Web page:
“Half of Americans don’t know if there’s a treatment that even works, and half of them don’t think insurance should pay for it,” he said.
Blendon said beliefs like these mean more extensive education efforts are necessary across the country in order to make clear effective treatment programs already exist.
Kehoe agreed, adding that shame can also prevent those suffering from addiction from seeking treatment. She said this stigma can come from the general public, from healthcare providers, from family members, and even from the patients themselves.
“One of the biggest challenges is stigma,” Kehoe said.
In addition to more deeply researching the epidemic, Harvard faculty have also begun to offer classes to better educate students about opioid abuse and substance abuse disorder.
Medical faculty have teamed up to teach two online classes about opioid and substance abuse. One of them, “The Opioid Crisis in America,” appears on the edX platform, a virtual education initiative Harvard and MIT founded in 2012. A team of six Harvard faculty members are offering the second, titled “Understanding Addiction,” through the Medical School’s Global Academy and in conjunction with the National Institute on Drug Abuse. Both courses debuted last year.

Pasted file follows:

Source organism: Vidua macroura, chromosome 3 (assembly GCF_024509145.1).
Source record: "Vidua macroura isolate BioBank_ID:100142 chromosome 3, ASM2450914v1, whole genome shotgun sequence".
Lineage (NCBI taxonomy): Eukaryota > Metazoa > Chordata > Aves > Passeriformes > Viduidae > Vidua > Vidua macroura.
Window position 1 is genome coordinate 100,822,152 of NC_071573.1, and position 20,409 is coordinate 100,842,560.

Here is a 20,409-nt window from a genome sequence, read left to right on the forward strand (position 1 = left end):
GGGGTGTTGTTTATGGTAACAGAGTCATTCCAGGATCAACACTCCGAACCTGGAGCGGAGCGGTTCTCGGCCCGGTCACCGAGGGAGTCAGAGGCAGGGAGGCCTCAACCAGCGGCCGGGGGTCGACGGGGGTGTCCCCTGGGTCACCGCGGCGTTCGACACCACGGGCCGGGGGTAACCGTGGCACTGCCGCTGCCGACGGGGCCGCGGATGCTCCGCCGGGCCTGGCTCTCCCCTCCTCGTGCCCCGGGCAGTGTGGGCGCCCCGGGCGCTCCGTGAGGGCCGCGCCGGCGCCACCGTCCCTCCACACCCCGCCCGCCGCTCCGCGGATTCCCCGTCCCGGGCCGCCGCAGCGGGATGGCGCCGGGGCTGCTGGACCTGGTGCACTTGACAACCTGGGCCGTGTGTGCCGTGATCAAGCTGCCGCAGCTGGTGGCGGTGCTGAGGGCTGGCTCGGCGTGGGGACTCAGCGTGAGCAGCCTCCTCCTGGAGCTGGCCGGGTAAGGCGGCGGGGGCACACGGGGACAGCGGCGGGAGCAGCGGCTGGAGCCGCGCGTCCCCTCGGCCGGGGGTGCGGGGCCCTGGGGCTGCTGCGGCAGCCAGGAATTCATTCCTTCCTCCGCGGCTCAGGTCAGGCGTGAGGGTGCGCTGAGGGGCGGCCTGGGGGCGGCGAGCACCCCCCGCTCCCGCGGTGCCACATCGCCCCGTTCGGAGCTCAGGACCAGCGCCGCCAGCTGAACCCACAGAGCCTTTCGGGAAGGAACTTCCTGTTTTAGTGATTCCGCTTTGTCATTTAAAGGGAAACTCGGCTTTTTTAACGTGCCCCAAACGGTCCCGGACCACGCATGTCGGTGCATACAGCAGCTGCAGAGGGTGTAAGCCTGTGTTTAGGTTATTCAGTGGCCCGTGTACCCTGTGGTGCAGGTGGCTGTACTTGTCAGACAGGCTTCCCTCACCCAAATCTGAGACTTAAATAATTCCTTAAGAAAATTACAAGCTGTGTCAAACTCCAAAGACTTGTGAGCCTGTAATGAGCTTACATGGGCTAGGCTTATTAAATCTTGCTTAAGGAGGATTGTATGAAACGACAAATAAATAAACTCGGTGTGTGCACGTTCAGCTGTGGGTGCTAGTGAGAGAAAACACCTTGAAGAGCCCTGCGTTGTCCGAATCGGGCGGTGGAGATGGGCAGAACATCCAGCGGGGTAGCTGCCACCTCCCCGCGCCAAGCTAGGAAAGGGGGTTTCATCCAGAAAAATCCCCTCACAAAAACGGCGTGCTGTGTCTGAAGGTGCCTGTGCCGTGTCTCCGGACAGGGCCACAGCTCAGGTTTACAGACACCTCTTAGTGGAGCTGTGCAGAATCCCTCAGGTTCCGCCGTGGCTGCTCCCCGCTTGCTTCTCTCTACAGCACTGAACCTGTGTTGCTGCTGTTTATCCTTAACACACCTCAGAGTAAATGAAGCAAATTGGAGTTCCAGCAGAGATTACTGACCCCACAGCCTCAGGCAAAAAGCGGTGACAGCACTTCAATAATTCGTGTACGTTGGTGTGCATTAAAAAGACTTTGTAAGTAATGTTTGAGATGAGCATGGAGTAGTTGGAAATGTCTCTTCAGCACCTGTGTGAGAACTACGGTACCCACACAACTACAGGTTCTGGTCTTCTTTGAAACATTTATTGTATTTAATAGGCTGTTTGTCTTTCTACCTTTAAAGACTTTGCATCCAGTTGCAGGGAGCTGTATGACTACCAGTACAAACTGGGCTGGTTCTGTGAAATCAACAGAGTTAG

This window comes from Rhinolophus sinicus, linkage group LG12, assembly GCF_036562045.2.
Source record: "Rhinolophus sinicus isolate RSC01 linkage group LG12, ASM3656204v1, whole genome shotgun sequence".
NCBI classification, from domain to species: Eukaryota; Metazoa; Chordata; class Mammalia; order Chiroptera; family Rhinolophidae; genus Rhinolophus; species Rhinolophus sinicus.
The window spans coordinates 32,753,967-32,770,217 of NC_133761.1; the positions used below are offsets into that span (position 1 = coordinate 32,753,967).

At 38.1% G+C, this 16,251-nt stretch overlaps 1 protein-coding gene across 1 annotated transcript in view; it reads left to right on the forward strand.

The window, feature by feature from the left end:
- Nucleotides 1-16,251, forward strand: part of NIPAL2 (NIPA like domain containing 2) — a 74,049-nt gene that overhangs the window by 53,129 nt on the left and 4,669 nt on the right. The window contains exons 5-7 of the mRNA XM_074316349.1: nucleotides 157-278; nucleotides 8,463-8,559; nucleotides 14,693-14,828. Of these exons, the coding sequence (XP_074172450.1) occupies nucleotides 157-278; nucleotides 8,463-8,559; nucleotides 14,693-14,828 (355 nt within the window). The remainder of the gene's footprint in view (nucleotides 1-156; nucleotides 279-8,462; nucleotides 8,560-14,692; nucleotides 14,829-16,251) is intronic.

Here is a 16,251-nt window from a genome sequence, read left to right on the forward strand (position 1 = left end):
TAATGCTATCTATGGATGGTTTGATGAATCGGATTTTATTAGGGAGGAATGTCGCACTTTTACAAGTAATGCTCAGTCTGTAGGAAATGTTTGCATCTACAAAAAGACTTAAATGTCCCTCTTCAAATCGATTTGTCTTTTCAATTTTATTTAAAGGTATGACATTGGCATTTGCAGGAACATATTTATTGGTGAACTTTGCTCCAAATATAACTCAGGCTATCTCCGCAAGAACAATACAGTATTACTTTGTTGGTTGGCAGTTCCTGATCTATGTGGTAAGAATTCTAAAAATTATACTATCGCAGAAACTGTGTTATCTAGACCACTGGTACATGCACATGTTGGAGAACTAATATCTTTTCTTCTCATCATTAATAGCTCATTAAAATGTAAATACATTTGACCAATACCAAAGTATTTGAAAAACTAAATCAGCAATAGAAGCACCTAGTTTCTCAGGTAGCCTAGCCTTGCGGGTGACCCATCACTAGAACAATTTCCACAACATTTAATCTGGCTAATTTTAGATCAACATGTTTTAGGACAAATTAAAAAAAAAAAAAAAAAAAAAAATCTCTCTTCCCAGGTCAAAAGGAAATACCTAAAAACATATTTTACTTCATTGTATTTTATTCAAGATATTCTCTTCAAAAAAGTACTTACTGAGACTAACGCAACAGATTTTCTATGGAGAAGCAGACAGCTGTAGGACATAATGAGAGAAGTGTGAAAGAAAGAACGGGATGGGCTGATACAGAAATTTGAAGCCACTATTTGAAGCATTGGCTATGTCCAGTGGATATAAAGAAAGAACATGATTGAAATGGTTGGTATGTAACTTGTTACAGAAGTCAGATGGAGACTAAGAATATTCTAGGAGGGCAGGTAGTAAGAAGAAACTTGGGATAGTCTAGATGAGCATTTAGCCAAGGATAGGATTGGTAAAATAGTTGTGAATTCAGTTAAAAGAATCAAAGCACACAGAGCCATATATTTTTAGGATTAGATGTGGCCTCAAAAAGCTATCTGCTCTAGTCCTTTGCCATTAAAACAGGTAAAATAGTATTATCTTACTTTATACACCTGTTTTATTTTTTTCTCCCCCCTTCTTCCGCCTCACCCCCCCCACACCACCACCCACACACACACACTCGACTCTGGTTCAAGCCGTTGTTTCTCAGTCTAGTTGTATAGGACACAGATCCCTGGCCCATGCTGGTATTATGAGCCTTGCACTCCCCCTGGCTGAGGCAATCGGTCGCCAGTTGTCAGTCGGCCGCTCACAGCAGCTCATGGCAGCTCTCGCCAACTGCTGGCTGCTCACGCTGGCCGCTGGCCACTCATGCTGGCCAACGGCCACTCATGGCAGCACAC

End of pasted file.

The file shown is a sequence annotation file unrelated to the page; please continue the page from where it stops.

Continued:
David H. Roberts, dean for external education at the Medical School, wrote in an emailed statement that Harvard faculty “recognized the opportunity to provide information and resources to patients, families and clinicians.”
According to Roberts, nearly 15,000 students have enrolled in “The Opioid Crisis in America” on HarvardX to date. The course is designed to enable students to select the modules that best address their needs.
The University has also brought several high-profile speakers to campus to discuss the opioid epidemic with students and faculty. Last month, Adams spoke at the School of Public Health in an event that formed part of the school’s Voices in Leadership program In Oct. 2017, Massachusetts Governor Charlie D. Baker ’79 spoke to students at the Medical School as part of a faculty panel.